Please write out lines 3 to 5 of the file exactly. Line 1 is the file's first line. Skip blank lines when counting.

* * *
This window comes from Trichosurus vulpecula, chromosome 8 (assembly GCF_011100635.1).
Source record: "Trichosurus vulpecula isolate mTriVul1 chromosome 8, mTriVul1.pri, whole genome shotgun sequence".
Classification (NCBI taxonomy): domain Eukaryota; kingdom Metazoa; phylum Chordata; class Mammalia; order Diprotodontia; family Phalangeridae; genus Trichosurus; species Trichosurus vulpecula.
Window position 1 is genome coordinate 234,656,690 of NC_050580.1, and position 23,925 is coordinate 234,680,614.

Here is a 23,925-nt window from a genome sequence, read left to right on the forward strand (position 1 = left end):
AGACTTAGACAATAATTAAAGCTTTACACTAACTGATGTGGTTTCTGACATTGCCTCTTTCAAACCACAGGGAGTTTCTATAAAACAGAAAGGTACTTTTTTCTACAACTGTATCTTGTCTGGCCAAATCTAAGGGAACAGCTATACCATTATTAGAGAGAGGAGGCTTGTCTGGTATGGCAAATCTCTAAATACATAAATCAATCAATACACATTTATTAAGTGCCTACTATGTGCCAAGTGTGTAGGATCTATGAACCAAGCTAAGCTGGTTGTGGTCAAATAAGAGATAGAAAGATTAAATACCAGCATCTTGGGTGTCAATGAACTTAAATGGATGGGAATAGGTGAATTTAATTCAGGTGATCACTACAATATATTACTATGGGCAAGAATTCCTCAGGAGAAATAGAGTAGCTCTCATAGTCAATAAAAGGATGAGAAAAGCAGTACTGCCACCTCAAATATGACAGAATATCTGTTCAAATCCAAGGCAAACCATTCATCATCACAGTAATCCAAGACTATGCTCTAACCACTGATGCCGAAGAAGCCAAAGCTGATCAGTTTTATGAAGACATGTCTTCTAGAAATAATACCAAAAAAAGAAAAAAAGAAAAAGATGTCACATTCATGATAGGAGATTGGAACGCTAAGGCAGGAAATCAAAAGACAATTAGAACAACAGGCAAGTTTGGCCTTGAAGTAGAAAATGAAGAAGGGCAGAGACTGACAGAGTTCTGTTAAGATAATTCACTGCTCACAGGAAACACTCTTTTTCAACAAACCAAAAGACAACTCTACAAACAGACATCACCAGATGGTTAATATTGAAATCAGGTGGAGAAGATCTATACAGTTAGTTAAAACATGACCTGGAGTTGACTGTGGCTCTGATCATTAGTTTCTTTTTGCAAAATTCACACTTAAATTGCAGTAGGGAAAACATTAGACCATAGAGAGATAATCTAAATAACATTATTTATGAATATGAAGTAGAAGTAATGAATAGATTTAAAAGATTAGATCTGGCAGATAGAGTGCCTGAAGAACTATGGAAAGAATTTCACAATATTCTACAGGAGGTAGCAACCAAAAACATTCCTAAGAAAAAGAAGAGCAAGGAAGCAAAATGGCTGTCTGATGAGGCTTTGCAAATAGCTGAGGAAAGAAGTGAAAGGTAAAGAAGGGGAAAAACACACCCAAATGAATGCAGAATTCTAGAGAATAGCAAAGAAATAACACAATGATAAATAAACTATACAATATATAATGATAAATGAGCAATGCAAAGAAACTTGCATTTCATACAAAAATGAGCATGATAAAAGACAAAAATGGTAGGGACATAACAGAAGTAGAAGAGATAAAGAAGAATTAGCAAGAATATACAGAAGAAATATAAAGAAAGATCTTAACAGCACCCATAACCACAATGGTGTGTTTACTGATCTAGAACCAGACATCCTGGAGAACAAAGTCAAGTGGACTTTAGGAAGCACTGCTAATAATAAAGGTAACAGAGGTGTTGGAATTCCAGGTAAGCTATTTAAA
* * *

Classification (NCBI taxonomy): domain Eukaryota; kingdom Metazoa; phylum Chordata; class Mammalia; order Diprotodontia; family Phalangeridae; genus Trichosurus; species Trichosurus vulpecula.
Window position 1 is genome coordinate 234,656,690 of NC_050580.1, and position 23,925 is coordinate 234,680,614.

Here is a 23,925-nt window from a genome sequence, read left to right on the forward strand (position 1 = left end):